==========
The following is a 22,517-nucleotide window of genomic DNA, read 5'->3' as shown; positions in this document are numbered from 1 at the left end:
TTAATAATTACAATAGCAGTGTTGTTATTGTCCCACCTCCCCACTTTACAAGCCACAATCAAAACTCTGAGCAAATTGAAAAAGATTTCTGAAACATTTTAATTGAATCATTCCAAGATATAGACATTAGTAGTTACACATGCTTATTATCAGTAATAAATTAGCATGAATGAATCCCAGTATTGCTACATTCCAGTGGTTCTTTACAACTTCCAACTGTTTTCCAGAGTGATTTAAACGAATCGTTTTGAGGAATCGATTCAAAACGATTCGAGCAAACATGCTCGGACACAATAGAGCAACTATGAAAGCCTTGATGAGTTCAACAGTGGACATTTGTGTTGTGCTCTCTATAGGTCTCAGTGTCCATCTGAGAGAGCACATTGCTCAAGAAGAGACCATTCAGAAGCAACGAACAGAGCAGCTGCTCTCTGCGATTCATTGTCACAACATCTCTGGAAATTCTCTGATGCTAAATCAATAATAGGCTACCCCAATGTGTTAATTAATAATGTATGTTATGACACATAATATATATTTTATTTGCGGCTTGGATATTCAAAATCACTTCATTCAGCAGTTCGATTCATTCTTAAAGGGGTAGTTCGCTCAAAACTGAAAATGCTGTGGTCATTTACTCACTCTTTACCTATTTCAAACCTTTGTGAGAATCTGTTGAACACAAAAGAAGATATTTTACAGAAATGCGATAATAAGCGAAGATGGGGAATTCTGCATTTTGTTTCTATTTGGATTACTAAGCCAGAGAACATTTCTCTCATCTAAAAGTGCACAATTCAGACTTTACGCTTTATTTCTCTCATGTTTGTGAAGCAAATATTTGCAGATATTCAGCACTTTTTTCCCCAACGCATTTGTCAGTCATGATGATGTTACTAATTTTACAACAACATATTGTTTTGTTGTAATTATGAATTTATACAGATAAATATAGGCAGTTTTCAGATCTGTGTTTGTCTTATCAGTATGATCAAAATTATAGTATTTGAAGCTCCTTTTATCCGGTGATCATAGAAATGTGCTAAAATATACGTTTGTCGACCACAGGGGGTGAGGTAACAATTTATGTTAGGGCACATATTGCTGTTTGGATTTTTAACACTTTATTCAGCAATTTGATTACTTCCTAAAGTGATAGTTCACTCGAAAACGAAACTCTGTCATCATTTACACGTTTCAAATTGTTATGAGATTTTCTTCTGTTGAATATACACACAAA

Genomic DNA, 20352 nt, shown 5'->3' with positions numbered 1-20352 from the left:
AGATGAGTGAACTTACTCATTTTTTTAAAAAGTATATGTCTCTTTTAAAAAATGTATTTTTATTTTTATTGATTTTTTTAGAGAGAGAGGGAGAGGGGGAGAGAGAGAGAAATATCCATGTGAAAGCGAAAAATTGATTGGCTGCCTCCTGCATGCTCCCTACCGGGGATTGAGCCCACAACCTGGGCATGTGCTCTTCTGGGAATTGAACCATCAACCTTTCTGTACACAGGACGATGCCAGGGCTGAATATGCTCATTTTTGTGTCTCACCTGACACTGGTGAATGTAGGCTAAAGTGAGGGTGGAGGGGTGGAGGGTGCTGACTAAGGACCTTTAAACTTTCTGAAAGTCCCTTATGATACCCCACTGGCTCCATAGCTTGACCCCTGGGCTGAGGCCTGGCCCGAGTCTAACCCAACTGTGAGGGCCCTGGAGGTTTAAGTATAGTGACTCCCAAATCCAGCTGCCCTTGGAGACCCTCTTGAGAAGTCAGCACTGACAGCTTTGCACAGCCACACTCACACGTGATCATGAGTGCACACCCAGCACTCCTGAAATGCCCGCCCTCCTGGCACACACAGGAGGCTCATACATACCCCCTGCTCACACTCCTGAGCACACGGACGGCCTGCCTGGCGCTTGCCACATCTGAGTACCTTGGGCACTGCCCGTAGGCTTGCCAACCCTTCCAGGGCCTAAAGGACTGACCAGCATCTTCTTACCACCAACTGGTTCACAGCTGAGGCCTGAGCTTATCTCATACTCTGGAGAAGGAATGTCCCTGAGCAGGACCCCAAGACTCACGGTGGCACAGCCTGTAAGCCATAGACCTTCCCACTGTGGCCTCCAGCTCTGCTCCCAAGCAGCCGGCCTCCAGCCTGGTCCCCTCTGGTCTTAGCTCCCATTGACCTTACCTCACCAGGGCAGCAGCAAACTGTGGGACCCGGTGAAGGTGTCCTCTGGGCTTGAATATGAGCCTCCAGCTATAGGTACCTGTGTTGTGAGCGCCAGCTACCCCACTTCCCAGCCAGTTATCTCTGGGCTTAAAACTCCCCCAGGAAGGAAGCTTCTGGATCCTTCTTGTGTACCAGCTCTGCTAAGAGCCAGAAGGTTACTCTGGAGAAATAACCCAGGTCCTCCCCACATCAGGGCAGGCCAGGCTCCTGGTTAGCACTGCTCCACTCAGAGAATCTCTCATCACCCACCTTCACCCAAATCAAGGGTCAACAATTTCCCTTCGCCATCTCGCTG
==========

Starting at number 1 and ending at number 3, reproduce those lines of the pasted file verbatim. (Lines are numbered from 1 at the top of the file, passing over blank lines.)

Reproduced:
The following is a 22,517-nucleotide window of genomic DNA, read 5'->3' as shown; positions in this document are numbered from 1 at the left end:
TTAATAATTACAATAGCAGTGTTGTTATTGTCCCACCTCCCCACTTTACAAGCCACAATCAAAACTCTGAGCAAATTGAAAAAGATTTCTGAAACATTTTAATTGAATCATTCCAAGATATAGACATTAGTAGTTACACATGCTTATTATCAGTAATAAATTAGCATGAATGAATCCCAGTATTGCTACATTCCAGTGGTTCTTTACAACTTCCAACTGTTTTCCAGAGTGATTTAAACGAATCGTTTTGAGGAATCGATTCAAAACGATTCGAGCAAACATGCTCGGACACAATAGAGCAACTATGAAAGCCTTGATGAGTTCAACAGTGGACATTTGTGTTGTGCTCTCTATAGGTCTCAGTGTCCATCTGAGAGAGCACATTGCTCAAGAAGAGACCATTCAGAAGCAACGAACAGAGCAGCTGCTCTCTGCGATTCATTGTCACAACATCTCTGGAAATTCTCTGATGCTAAATCAATAATAGGCTACCCCAATGTGTTAATTAATAATGTATGTTATGACACATAATATATATTTTATTTGCGGCTTGGATATTCAAAATCACTTCATTCAGCAGTTCGATTCATTCTTAAAGGGGTAGTTCGCTCAAAACTGAAAATGCTGTGGTCATTTACTCACTCTTTACCTATTTCAAACCTTTGTGAGAATCTGTTGAACACAAAAGAAGATATTTTACAGAAATGCGATAATAAGCGAAGATGGGGAATTCTGCATTTTGTTTCTATTTGGATTACTAAGCCAGAGAACATTTCTCTCATCTAAAAGTGCACAATTCAGACTTTACGCTTTATTTCTCTCATGTTTGTGAAGCAAATATTTGCAGATATTCAGCACTTTTTTCCCCAACGCATTTGTCAGTCATGATGATGTTACTAATTTTACAACAACATATTGTTTTGTTGTAATTATGAATTTATACAGATAAATATAGGCAGTTTTCAGATCTGTGTTTGTCTTATCAGTATGATCAAAATTATAGTATTTGAAGCTCCTTTTATCCGGTGATCATAGAAATGTGCTAAAATATACGTTTGTCGACCACAGGGGGTGAGGTAACAATTTATGTTAGGGCACATATTGCTGTTTGGATTTTTAACACTTTATTCAGCAATTTGATTACTTCCTAAAGTGATAGTTCACTCGAAAACGAAACTCTGTCATCATTTACACGTTTCAAATTGTTATGAGATTTTCTTCTGTTGAATATACACACAAA

Genomic DNA, 20352 nt, shown 5'->3' with positions numbered 1-20352 from the left: